Posts by Nightwrath(A programmer by trade (and fan of the Java platform, incidentally), Răzvan is a big fan of RPGs, both single-player and MMO. Development-wise, he’s interested in ways to shorten the time-to-market for games.)
Three years ago I wrote an article about Final Fantasy XIV, a game that should have changed the MMORPG scene. And it somehow did, but not in a way that anyone could have foreseen. The initial release of the game got some pretty bad reviews, both from the gamers and the critics, being considered a failure. It was rejected even by most of the Final Fantasy fans, which I guess it was a sign of a bigger problem here.
About the Final Fantasy franchise
The Final Fantasy franchise is an interesting case when it comes to MMORPGs, because fans of the single player games (FF I-X, FF XII-XIII) do not exactly overlap with the fans of the online ones (FF XI). Of course, back in 2003 most of the people who started to play FF XI were probably fans of the series, but I think in time that game attracted a more “MMO hardcore” audience, which kept growing and which usually would do some activities more specific to games of the genre (Everquest), like raiding. There is a large FF fanbase population who never even touched the MMO or they tried it and never liked it, or simply just moved out along after a few weeks/months. Some of them also probably never liked the idea of paying a monthly subscription anyway.
This article represents a personal opinion after reading the previous 2 posts made by Felix (see here and here): and I originally wanted to post a small comment, but as I wrote it, I realised it would become too big for just a comment.
A) Luxury and games
I think that first of all we should be aware of a basic fact which we tend to forget many times while arguing about games/engines: the fact that video games are a luxury, not a necessity.
I know I am a little late to the party (seven months a bit too late perhaps), but now I think is a good time for me to say something about a “little” game called Rift. I will not speak here about the game itself (that will happen in a future article), but about the hype surrounding it and the market in which it has grown its own segment. Some may have heard of Rift, some may have not, but at some point it had a shiny trailer which ended with the phrase: “you are not in Azeroth anymore”.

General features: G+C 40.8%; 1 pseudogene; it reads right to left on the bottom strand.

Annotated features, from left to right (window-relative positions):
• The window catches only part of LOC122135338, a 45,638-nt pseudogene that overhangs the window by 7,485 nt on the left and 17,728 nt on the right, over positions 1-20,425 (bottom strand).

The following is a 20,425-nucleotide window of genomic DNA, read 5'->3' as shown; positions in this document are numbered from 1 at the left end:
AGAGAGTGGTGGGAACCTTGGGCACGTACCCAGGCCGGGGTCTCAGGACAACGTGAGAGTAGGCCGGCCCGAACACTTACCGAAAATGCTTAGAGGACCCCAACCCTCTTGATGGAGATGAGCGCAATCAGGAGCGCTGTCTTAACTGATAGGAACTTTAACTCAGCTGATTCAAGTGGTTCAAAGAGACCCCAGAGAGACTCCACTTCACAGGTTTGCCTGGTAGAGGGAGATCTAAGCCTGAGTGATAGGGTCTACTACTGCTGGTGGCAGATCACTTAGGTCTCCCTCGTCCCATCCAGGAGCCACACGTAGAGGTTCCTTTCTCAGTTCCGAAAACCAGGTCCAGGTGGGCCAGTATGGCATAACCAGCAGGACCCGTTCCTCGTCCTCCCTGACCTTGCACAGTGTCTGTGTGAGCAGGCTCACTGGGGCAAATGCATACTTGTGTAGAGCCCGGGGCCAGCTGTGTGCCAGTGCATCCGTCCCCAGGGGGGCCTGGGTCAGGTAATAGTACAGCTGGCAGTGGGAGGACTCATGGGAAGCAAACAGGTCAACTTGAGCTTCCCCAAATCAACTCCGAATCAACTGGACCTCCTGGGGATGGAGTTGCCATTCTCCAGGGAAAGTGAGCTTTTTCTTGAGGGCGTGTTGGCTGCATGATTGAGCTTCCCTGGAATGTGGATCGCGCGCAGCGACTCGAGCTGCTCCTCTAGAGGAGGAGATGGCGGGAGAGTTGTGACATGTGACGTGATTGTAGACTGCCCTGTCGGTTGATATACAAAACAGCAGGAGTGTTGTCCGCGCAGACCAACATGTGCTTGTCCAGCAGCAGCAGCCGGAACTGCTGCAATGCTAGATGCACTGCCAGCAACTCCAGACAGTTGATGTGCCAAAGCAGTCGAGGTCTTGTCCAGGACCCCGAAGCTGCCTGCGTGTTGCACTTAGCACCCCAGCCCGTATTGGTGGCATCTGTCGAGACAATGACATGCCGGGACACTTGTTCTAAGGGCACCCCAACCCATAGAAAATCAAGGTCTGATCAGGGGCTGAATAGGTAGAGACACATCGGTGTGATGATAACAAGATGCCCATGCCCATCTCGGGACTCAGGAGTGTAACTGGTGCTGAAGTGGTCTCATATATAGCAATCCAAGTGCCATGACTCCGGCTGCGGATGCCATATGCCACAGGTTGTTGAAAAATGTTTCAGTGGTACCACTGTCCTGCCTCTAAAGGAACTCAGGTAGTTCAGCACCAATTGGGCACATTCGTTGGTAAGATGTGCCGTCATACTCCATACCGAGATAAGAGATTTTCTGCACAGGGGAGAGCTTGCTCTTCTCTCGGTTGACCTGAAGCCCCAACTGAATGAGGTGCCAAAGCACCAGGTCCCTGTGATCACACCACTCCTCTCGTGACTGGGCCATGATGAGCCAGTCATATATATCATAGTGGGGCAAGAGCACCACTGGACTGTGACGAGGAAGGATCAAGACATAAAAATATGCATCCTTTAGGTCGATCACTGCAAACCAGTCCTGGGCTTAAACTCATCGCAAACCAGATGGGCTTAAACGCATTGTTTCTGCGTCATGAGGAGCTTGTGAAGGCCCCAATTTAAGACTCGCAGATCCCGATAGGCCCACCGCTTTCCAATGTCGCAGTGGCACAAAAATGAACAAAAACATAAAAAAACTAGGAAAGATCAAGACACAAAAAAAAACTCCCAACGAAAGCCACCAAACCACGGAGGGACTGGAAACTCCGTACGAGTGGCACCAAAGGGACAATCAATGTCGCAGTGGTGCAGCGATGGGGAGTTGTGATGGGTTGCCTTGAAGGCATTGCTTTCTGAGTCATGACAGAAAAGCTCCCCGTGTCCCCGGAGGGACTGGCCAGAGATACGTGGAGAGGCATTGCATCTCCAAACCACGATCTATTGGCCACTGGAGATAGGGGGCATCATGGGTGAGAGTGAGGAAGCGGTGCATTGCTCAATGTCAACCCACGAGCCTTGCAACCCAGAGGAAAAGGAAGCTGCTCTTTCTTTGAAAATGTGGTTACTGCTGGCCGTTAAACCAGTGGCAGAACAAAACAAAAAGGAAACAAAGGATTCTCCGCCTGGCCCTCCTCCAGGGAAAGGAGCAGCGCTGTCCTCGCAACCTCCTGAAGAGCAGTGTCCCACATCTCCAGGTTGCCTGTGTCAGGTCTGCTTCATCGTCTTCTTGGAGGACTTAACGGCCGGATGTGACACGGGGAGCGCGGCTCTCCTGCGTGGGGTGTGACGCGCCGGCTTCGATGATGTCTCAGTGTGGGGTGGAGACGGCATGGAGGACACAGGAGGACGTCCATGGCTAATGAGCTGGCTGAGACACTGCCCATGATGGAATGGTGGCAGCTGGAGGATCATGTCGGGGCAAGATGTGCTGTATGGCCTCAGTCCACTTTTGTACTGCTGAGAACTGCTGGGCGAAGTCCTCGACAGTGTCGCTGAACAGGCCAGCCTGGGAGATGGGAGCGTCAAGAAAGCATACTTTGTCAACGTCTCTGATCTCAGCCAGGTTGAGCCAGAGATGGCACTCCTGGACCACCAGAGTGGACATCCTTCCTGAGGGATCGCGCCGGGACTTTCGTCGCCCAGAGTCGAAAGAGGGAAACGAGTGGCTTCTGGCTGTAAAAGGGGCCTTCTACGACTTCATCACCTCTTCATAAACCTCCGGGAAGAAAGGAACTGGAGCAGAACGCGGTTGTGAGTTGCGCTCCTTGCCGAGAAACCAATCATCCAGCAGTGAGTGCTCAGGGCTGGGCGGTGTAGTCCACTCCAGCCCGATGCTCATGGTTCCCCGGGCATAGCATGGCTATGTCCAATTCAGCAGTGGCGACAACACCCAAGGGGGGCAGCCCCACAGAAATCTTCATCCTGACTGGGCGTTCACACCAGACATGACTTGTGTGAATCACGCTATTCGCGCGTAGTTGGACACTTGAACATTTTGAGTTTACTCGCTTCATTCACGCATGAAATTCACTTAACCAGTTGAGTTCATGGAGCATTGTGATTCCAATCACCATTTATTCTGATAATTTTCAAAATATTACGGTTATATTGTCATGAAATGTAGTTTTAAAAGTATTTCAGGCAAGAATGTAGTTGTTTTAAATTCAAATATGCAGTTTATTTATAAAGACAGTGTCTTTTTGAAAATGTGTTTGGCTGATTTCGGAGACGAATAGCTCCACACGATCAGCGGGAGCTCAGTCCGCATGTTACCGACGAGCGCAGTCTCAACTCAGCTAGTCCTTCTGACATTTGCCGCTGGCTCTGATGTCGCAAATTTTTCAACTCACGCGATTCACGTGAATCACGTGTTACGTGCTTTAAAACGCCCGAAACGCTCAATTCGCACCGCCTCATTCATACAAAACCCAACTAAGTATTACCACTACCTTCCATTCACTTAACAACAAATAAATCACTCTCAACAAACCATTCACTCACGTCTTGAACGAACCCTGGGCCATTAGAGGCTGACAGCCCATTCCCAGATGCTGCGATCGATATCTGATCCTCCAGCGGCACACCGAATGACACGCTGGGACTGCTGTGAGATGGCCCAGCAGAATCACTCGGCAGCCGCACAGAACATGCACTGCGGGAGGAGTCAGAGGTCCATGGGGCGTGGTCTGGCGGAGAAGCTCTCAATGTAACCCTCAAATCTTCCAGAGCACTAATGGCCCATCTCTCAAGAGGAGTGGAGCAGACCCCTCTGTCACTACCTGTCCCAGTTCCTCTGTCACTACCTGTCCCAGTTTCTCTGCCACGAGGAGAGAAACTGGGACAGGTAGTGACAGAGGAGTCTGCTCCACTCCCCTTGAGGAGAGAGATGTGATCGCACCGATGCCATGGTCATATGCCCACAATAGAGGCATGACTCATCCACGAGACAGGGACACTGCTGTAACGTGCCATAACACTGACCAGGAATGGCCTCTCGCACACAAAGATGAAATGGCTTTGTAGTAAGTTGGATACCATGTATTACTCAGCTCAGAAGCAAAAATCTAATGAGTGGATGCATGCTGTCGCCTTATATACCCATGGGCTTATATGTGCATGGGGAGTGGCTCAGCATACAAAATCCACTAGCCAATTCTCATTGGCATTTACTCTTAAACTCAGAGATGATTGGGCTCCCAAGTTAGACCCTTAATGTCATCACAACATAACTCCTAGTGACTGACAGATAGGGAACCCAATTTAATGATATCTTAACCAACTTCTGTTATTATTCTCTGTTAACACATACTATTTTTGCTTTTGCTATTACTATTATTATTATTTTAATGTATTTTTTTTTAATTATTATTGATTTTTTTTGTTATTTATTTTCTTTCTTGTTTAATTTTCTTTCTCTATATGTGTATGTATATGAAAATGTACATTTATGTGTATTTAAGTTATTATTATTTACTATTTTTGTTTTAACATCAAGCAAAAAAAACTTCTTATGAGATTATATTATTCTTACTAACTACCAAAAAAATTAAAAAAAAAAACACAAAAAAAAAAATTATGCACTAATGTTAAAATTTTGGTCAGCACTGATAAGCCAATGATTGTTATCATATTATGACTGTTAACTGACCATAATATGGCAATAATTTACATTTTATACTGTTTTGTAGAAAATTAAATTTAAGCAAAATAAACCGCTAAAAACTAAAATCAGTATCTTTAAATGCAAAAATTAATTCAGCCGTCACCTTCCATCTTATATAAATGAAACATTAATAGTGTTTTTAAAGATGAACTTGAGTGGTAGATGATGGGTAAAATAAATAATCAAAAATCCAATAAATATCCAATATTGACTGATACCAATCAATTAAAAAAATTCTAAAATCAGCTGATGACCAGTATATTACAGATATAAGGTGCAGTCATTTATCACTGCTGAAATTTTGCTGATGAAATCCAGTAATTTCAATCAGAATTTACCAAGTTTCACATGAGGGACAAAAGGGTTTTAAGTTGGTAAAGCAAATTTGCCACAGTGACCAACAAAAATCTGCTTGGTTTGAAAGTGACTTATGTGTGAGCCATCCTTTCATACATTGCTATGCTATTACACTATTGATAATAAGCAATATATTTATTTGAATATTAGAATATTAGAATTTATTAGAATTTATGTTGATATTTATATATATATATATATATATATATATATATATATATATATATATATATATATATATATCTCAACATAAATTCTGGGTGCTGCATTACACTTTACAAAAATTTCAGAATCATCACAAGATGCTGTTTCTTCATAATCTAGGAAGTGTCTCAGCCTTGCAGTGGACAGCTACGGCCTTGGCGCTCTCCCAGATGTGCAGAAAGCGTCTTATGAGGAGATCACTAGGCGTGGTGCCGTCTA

OK, now I am getting to some familiar grounds. For most gamers Azeroth is already famous thanks to World of Warcraft. Unfortunately many people do not seem to know there are other MMORPGs besides Blizzard’s mammoth. Heck, some of them don’t even know what the term MMO really stands for. Or the fact that WOW copied the key elements form a pretty famous game called Everquest. Or the fact that MUDs were the basic ground on which the whole “MMO” thing grew up to become what they are today.
…But does anyone need to be saved? Good question, and to be honest I think lately the paying customers need more and more patience just to keep staying… legal. What? Shouldn’t “legal” be the word by default when it comes to any normal situation that regards the average citizen? I mean, it the eyes of the law we are all innocent until proved otherwise. We don’t ban knives because people could stab other people… and some countries do not ban weapon carrying… but let’s not go there. Usually it’s people who kill people, but some people like to think that “guns do kill people”. I could come up with examples of people who were killed using… a fork. Now, should we “ban” forks? Of course not, that would be insane.
So, everyone who possesses a fork is a potential… killer. Kind of far fetched, isn’t it? And let’s not forget the part with “innocent until…”
Well, apparently when it comes to software or video games… you are not as innocent as you though you might be. You have the potential to be one of the filthy creatures that is stealing some other people’s hard work.
So, the world of Warcraft is coming to an end… Wait, I am not a doomsayer and no, I am not talking about the “World of Warcraft” game itself, but about the current state of the virtual world inside it. In Azeroth the year 2012 will come sooner than expected. On December the 7th, 2010 to be more precisely. That sounds more accurate than the Mayan predictions, doesn’t it?
And, apparently we are not talking about any meteor, nor an asteroid, nor aliens but… a mighty dragon. Yes, the end of all will be… Deathwing, a bad-ass dragon.
Say what? A dragon? But wait, we’ve been killing dragons in WOW since 2005, how could a dragon put an end to the… world?
For the last few weeks there has been an abundance of information related to Square Enix’s new title. And it’s well deserved since the new mmo seems to be the new “monster” in town.
Some would say it is too big of a monster — the system requirements are harsh indeed.These conditions alone will drive away a large chunk of the market. I mean – Intel® Core™ i7 (2.66 GHz) or faster, NVIDIA® GeForce® GTX 460 with 768 MB VRAM or equivalent – RECOMMENDED??? I really don’t want to find out what kind of rig is needed for all settings maxed out 😀
For the rest who do possess the “beasts” required… will they buy it? Play it? I mean, seriously… how many fans does the Final Fantasy IP really have? Quite a lot, apparently 🙂